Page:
Blog Author
Robin282
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Recent Entries to this Blog My Garden So Far (2008)
Posted: 31 May 2008
Need 4 Seed has helped 35 families!
Posted: 31 May 2008
Short & Sour: An Admisson from Monsanto
Posted: 30 Mar 2008
If Anyone Wants to Get Involved, or Make a Request
Posted: 18 Mar 2008
...and We're Off!
Posted: 17 Mar 2008

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Robin282's Blog




My Garden So Far (2008)

Category: Gardening for Food | Posted: Sat May 31, 2008 10:42 pm

Garden update:

Planted:
purple-podded peas, snap peas, lettuce mix, carrots, radishes, watermelon radishes, onion sets (red & yellow), garlic, turnip, potatoes--Yukon Gold, red Pontiac, white, All Blue and Rose Finn--, Bott's Strain Giant Sunflowers, Mammoth sunflowers, spinach, beets, asparagus, flax, oat, wheat, corn, spelt, buckwheat, parsnips--which never came up,

This year, I am trying to grow food for our chickens. It has gotten outrageous, and prices on corn & feed has virtually doubled. I have started a corn area at one end of the field, and I planted it as a corn maze for the kids.

I started some Italian onions right from seed. I planted them in the gutters that came off the house. They are small onions and they should do well in that space. One is a small white (like a pickling) round, and the other is a torpedo shaped red.

I have been planting my tomato, pepper, and eggplant that I started indoors. I also have some nice flowers that I Winter Sowed going into beds.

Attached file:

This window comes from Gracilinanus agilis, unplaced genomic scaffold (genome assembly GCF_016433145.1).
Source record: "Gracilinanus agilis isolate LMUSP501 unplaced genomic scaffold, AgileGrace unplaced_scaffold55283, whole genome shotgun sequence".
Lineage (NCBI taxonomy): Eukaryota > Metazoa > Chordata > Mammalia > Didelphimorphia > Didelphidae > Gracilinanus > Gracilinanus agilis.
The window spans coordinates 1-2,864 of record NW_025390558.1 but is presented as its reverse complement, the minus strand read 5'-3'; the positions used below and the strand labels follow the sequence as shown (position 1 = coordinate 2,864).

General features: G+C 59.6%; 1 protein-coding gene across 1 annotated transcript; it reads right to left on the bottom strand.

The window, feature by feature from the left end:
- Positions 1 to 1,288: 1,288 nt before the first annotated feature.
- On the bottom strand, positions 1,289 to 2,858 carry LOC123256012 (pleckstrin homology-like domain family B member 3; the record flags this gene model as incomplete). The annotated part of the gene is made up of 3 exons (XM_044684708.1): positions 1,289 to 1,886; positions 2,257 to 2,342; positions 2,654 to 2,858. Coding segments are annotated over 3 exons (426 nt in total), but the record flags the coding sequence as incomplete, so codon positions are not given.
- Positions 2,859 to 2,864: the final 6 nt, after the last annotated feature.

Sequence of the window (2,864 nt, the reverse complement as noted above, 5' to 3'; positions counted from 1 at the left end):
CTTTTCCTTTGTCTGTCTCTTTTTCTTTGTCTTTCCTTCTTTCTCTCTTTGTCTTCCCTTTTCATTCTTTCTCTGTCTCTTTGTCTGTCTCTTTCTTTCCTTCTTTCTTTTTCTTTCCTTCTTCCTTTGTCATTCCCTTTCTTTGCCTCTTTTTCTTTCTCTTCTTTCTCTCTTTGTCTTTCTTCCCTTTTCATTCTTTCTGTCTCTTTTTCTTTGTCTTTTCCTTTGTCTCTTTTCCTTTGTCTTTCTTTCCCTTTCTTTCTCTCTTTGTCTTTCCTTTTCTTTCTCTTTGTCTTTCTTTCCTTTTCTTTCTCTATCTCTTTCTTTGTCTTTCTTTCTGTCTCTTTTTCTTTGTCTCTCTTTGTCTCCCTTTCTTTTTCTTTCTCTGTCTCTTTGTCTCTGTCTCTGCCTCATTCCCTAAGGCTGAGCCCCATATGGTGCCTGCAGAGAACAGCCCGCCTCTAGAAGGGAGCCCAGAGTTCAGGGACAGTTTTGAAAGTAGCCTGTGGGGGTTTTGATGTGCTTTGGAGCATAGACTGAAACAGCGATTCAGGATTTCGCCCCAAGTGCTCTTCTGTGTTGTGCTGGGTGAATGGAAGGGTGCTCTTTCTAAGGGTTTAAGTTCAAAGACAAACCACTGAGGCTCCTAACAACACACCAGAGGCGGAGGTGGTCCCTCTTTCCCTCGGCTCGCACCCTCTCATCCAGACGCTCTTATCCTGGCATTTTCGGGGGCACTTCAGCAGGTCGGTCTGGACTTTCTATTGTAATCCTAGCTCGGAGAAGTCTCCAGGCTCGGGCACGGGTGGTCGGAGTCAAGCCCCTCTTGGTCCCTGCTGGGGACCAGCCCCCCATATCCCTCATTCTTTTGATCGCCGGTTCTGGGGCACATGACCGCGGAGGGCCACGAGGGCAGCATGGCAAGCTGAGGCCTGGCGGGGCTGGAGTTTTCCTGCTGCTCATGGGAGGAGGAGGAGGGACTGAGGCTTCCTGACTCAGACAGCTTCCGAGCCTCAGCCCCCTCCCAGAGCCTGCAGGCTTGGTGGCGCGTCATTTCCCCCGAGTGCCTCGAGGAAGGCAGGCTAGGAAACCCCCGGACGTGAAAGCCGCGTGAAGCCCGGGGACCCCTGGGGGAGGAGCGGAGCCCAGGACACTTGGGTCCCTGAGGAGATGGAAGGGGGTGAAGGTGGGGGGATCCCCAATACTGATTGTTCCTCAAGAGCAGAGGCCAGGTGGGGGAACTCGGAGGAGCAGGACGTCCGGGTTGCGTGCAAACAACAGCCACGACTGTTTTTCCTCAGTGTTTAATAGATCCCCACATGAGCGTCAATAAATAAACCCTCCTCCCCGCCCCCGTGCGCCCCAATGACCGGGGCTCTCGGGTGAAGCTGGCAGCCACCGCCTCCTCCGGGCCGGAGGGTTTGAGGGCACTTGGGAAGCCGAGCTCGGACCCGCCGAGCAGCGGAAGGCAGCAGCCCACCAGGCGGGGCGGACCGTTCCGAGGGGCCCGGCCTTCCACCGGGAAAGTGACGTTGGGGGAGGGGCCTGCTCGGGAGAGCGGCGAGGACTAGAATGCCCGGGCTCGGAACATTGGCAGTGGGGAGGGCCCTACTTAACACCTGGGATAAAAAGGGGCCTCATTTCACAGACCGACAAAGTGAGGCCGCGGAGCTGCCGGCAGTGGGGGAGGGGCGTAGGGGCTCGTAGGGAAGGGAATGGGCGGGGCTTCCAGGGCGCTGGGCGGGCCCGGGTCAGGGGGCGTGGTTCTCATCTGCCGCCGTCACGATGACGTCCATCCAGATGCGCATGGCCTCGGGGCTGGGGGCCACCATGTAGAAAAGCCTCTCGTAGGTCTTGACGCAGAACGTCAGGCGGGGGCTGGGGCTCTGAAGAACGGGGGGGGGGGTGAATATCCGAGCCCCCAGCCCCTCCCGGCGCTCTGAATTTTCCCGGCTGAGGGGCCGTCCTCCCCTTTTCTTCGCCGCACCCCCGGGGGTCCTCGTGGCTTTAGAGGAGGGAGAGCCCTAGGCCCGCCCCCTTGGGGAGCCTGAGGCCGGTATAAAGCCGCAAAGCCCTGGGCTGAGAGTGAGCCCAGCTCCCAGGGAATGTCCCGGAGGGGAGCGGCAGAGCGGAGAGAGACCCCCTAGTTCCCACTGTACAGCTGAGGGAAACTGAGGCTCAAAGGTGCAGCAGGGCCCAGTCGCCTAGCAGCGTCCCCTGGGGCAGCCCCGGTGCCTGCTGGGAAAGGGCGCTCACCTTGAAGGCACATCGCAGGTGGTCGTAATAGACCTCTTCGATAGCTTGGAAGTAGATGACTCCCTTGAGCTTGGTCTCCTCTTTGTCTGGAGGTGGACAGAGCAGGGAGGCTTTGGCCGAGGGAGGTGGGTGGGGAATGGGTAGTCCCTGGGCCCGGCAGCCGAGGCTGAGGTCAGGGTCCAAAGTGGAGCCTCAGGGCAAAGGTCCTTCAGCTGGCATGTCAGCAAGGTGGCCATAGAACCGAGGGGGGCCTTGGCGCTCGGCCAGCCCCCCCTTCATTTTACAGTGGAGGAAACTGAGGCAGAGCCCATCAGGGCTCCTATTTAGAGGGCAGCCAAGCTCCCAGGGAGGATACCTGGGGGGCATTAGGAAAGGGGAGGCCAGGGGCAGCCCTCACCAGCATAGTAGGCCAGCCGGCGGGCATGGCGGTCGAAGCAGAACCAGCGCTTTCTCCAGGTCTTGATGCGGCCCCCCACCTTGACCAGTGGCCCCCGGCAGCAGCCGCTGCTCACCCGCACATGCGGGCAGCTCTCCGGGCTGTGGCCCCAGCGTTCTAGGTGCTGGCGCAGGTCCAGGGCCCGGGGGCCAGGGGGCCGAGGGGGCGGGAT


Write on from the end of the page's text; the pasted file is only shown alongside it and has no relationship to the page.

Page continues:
I am also trying peanuts and black sesame seed this year. We'll see how that goes. I have never planted them before. I like to plants something new or a "challenge" plant every year. The challenge is usually with something that shouldn't grow here usually, or something that is considered difficult to keep. I plan to plant amaranth and safflower among other things.

My perennial veggies are doing well: asparagus, rhubarb, shallots.

Let's see... I planted gourd seeds in cups. I had a flowering plant swap with a neighbor yesterday morning. I got an order from Raintree Nursery & am trying to get all that in too. I bought all edible plants, mostly small fruit & berries.

Boy, am I tired! ...but I cannot wait to get out there tomorrow!
Robin

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Need 4 Seed has helped 35 families!

Category: Seeds for the Needy Project | Posted: Sat May 31, 2008 10:07 pm

Hello,
It has been a while since I have posted. I have been very busy managing the project I started. It is called Need 4 Seed, and I have set up a Yahoo! site:
http://groups.yahoo.com/group/Need4Seed/?yguid=238450965

I have mailed out care packages, and have helped over 35 families with the help of some generous seed donors. I am thrilled that things are going well, and I intend to continue in the years to come.

If you are interested (even if it is just to follow the progress) please join the Yahoo! group.

I have also been on demolition clean-up duty from replacing the roof on one side (right down to the rafters). BOY! The material sure didn't look like that much when it was on top of the house. Because of recycling and such, I had to separate everything too.

So, between the roof, gardening, and Need 4 Seed, I have barely been on-line.